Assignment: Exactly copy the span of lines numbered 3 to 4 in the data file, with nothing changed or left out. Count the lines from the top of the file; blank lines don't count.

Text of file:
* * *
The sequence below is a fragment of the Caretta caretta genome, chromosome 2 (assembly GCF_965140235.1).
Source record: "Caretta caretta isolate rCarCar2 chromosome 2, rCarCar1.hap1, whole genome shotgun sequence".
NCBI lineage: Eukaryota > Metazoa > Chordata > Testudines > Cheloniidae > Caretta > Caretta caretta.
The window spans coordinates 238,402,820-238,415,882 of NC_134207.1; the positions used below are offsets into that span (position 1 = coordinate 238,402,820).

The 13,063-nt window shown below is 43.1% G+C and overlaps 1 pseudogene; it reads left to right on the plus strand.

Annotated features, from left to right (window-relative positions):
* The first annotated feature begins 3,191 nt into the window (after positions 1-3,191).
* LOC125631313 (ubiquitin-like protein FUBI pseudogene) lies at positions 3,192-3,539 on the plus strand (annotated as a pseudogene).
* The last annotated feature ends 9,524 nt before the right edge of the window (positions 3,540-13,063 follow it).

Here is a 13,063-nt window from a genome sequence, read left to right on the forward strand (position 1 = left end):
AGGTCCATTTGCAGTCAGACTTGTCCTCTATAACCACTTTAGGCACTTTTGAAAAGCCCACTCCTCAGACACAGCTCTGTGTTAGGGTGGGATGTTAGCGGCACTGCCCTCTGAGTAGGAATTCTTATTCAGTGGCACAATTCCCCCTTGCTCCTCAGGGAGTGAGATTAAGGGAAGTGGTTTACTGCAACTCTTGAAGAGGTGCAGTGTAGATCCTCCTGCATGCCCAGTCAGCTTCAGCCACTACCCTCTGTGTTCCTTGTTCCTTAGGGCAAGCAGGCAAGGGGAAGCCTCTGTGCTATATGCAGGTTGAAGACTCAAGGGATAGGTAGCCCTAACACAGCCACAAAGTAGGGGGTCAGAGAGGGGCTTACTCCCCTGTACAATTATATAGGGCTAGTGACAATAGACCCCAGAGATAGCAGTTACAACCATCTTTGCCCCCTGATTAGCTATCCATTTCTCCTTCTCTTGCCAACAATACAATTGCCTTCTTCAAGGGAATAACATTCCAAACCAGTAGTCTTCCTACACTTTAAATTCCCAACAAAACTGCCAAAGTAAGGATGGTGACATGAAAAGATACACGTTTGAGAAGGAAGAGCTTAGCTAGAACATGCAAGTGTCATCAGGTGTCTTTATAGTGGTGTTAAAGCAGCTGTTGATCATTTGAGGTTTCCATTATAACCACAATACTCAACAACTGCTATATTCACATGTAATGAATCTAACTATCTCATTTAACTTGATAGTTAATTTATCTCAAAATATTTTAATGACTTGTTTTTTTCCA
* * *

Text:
NCBI lineage: Eukaryota > Metazoa > Chordata > Testudines > Cheloniidae > Caretta > Caretta caretta.
The window spans coordinates 238,402,820-238,415,882 of NC_134207.1; the positions used below are offsets into that span (position 1 = coordinate 238,402,820).